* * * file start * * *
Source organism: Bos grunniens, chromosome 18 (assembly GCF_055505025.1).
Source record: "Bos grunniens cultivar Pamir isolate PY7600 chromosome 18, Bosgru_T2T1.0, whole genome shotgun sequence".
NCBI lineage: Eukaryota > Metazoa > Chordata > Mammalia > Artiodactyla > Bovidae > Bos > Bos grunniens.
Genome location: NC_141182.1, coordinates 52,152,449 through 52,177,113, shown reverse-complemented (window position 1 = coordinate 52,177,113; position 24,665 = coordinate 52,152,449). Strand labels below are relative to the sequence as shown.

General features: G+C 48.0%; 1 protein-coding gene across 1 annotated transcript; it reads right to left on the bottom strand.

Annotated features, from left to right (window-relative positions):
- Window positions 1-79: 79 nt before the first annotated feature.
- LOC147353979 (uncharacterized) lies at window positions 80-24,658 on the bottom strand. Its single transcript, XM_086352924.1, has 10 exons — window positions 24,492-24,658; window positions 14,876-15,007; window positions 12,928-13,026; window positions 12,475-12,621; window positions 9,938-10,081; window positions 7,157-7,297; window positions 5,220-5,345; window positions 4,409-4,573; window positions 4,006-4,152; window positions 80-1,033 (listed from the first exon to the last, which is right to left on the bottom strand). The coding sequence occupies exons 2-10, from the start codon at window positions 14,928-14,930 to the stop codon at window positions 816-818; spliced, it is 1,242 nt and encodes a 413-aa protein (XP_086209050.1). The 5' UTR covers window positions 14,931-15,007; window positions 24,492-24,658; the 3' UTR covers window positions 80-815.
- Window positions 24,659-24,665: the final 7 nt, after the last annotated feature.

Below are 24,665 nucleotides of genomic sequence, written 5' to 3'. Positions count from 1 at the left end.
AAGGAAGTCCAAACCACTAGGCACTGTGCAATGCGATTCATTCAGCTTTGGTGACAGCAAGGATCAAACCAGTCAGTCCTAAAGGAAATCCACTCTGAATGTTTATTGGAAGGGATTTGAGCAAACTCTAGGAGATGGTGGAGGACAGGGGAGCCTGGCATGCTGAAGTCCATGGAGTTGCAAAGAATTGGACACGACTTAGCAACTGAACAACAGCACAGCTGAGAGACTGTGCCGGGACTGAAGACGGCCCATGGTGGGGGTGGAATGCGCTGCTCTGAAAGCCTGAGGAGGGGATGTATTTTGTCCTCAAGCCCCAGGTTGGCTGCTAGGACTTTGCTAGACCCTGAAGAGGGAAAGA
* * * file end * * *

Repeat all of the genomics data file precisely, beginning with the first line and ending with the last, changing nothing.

Source organism: Bos grunniens, chromosome 18 (assembly GCF_055505025.1).
Source record: "Bos grunniens cultivar Pamir isolate PY7600 chromosome 18, Bosgru_T2T1.0, whole genome shotgun sequence".
NCBI lineage: Eukaryota > Metazoa > Chordata > Mammalia > Artiodactyla > Bovidae > Bos > Bos grunniens.
Genome location: NC_141182.1, coordinates 52,152,449 through 52,177,113, shown reverse-complemented (window position 1 = coordinate 52,177,113; position 24,665 = coordinate 52,152,449). Strand labels below are relative to the sequence as shown.

General features: G+C 48.0%; 1 protein-coding gene across 1 annotated transcript; it reads right to left on the bottom strand.

Annotated features, from left to right (window-relative positions):
- Window positions 1-79: 79 nt before the first annotated feature.
- LOC147353979 (uncharacterized) lies at window positions 80-24,658 on the bottom strand. Its single transcript, XM_086352924.1, has 10 exons — window positions 24,492-24,658; window positions 14,876-15,007; window positions 12,928-13,026; window positions 12,475-12,621; window positions 9,938-10,081; window positions 7,157-7,297; window positions 5,220-5,345; window positions 4,409-4,573; window positions 4,006-4,152; window positions 80-1,033 (listed from the first exon to the last, which is right to left on the bottom strand). The coding sequence occupies exons 2-10, from the start codon at window positions 14,928-14,930 to the stop codon at window positions 816-818; spliced, it is 1,242 nt and encodes a 413-aa protein (XP_086209050.1). The 5' UTR covers window positions 14,931-15,007; window positions 24,492-24,658; the 3' UTR covers window positions 80-815.
- Window positions 24,659-24,665: the final 7 nt, after the last annotated feature.

Below are 24,665 nucleotides of genomic sequence, written 5' to 3'. Positions count from 1 at the left end.
AAGGAAGTCCAAACCACTAGGCACTGTGCAATGCGATTCATTCAGCTTTGGTGACAGCAAGGATCAAACCAGTCAGTCCTAAAGGAAATCCACTCTGAATGTTTATTGGAAGGGATTTGAGCAAACTCTAGGAGATGGTGGAGGACAGGGGAGCCTGGCATGCTGAAGTCCATGGAGTTGCAAAGAATTGGACACGACTTAGCAACTGAACAACAGCACAGCTGAGAGACTGTGCCGGGACTGAAGACGGCCCATGGTGGGGGTGGAATGCGCTGCTCTGAAAGCCTGAGGAGGGGATGTATTTTGTCCTCAAGCCCCAGGTTGGCTGCTAGGACTTTGCTAGACCCTGAAGAGGGAAAGA